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Enterprise Architects

March 08, 20222 min read

Enterprise Architects

I’ve been exploring my discomfort with the notion of enterprise architects, recently. After serious consideration, I think it comes down to this:

“It is not enough to do your best; you must know what to do, and then do your best.” -Deming

Enterprise Architects seem to fall broadly into 2 camps.

Those who write code. They know how the system works and how the pieces fit together; they know how it should work; they understand the benefits of new technologies and how they fit with existing tech stacks; and they know how to move from where we are today to where we want to be tomorrow. When they introduce change to a team, they do it from inside, and work with the team to make it happen. I love working with these folks because, while we come at things from different angles, we both see the system and can anticipate the impact of changes on the system.

Those who do not write code. They spend much of their time researching new technologies and how things could be; they can see the future, and it is a utopia; they have a partial understanding of the systems that currently exist; more often than not, they don’t understand how to get from today’s problems to tomorrow’s solutions. They tell people where they want to go, but cannot help them get there.

The effects of the second group are twofold:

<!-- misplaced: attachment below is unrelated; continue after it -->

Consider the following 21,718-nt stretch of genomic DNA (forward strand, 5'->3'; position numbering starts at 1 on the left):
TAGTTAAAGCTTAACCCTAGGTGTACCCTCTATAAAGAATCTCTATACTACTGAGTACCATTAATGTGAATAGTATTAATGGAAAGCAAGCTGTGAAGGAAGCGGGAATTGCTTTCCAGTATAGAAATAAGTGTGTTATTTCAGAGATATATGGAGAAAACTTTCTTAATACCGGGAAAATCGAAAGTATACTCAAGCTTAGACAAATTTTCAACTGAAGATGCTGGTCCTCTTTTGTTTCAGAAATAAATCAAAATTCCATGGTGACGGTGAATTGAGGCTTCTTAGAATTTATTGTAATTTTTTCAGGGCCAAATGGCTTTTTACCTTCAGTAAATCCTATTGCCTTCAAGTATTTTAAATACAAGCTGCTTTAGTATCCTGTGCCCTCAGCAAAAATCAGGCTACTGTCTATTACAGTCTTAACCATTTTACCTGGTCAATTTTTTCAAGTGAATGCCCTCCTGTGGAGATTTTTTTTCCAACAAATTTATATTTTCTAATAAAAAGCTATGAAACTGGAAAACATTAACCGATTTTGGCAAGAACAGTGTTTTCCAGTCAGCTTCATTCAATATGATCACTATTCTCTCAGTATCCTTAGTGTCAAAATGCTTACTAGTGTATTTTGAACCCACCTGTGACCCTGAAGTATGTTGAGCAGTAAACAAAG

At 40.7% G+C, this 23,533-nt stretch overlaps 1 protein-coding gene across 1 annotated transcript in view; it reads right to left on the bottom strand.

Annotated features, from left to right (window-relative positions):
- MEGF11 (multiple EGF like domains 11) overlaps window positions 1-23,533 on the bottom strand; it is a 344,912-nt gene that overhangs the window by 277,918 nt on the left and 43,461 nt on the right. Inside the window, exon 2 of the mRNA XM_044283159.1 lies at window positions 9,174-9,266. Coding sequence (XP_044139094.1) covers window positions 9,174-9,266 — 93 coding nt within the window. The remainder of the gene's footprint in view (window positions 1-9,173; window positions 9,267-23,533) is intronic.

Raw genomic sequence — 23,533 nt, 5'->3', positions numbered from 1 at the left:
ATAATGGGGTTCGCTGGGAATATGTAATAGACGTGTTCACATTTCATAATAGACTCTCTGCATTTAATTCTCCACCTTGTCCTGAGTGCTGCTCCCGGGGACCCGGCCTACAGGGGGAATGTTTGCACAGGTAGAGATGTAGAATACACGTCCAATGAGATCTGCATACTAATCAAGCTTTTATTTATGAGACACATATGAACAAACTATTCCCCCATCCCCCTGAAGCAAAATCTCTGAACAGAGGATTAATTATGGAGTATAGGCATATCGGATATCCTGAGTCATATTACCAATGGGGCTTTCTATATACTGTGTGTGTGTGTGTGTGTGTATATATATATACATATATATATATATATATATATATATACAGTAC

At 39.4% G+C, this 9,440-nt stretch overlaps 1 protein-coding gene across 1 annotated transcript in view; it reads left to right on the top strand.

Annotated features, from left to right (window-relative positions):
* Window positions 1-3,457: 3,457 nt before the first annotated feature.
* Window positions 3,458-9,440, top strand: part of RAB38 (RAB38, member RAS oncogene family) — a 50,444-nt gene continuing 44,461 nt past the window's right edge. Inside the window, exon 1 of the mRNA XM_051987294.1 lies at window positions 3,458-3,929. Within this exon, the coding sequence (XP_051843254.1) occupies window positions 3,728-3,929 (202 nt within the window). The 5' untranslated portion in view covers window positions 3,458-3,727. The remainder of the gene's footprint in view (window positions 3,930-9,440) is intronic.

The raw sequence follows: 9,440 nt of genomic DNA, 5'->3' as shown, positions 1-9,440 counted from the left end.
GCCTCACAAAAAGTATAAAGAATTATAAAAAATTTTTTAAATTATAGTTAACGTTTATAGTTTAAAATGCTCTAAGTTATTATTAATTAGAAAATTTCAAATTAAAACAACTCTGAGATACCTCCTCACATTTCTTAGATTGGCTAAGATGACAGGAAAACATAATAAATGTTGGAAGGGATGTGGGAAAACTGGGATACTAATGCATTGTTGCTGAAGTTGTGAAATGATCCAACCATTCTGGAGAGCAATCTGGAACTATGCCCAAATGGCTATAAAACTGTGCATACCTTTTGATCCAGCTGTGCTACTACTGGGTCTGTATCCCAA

1. Disillusionment — most people doing the work know it could be better. The problem is having the time and knowledge to make them better.

2. More noise in the system. Because they don’t do the work themselves, they often are forced to persuade or coerce (see: technical governance) people into change. Because they don’t fully understand the current system, they can’t articulate how to get from here to there; they are often ineffective and are seen as distractions by people who are trying to meet customer needs.

When people don’t appear to respond to these EAs, they often seek more and more draconian methods of ensuring their goals are met — project gates, technical governance, etc. This level of enforcement helps management feel like someone is in control, but the end result is that projects either get delayed, or these groups get ignored/bypassed/routed around.

Thinking back, who are the best EAs you’ve worked with? Did they fit either of these groups?

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